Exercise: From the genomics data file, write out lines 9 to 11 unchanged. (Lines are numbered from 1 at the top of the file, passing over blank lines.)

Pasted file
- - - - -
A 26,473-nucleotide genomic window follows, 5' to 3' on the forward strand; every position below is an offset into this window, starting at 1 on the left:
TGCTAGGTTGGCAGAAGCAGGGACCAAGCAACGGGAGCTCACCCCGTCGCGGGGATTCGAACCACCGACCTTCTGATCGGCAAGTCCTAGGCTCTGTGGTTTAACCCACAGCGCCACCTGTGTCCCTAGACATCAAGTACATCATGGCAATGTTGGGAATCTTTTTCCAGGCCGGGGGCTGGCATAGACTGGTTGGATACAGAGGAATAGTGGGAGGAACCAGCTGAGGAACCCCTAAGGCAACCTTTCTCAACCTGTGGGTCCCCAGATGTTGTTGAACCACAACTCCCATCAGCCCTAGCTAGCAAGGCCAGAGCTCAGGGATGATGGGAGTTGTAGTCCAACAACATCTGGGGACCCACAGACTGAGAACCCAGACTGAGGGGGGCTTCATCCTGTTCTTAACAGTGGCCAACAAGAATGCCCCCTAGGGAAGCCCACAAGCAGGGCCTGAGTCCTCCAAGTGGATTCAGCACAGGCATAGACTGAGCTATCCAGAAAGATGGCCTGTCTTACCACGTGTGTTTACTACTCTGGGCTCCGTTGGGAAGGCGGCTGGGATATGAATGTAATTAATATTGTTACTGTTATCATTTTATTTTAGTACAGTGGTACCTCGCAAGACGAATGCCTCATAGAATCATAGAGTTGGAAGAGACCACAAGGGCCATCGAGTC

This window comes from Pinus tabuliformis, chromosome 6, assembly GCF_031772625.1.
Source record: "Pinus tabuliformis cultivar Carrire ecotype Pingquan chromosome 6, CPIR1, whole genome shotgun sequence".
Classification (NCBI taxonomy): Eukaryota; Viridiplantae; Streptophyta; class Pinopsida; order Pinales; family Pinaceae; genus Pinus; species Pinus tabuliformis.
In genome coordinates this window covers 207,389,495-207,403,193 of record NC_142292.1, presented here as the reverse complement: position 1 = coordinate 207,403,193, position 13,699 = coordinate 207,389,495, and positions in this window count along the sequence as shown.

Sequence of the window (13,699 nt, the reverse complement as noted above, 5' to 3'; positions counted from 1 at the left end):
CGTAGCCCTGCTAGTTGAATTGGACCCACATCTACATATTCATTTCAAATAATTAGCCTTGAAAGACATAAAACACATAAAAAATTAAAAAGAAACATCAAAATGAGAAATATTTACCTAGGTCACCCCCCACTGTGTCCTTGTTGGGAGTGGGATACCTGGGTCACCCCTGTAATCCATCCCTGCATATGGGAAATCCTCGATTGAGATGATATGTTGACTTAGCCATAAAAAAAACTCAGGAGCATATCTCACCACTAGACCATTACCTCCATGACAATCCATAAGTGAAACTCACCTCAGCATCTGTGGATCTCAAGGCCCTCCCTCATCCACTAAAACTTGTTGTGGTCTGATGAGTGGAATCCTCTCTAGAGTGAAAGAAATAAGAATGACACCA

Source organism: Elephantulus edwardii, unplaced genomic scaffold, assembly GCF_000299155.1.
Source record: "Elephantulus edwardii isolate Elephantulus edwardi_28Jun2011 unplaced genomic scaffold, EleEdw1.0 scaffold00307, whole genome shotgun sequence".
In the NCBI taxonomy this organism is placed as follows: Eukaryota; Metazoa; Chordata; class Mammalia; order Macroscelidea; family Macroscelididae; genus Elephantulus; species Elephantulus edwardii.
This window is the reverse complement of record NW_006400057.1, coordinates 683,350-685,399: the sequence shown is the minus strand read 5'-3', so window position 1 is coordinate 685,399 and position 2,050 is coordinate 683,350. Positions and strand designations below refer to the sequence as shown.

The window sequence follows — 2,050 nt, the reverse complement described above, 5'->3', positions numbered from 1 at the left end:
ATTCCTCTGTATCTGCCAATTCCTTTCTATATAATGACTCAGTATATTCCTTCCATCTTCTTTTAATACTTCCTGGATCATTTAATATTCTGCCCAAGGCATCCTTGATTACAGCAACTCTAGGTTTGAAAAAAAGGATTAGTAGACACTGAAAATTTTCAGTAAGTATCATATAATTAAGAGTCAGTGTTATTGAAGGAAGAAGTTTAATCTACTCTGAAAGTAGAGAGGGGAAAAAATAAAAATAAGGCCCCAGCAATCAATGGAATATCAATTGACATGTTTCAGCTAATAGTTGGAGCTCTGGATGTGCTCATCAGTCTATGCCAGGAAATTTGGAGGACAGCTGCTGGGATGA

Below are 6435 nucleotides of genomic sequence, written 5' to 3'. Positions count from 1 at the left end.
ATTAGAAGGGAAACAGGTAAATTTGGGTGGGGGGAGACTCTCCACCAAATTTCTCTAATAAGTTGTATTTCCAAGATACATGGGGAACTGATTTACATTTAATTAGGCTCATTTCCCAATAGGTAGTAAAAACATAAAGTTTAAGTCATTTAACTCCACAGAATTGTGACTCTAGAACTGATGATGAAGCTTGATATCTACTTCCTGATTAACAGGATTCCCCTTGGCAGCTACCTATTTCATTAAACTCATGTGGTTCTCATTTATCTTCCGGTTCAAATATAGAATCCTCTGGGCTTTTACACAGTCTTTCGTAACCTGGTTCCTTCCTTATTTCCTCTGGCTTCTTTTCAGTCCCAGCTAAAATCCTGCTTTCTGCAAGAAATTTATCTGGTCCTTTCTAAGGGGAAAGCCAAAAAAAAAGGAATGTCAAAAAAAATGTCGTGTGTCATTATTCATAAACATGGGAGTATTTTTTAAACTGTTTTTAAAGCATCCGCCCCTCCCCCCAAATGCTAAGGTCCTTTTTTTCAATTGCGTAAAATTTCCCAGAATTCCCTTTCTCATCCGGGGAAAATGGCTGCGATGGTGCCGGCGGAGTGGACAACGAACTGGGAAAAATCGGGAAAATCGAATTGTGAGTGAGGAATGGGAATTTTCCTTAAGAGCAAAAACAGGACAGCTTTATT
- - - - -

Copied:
Source organism: Elephantulus edwardii, unplaced genomic scaffold, assembly GCF_000299155.1.
Source record: "Elephantulus edwardii isolate Elephantulus edwardi_28Jun2011 unplaced genomic scaffold, EleEdw1.0 scaffold00307, whole genome shotgun sequence".
In the NCBI taxonomy this organism is placed as follows: Eukaryota; Metazoa; Chordata; class Mammalia; order Macroscelidea; family Macroscelididae; genus Elephantulus; species Elephantulus edwardii.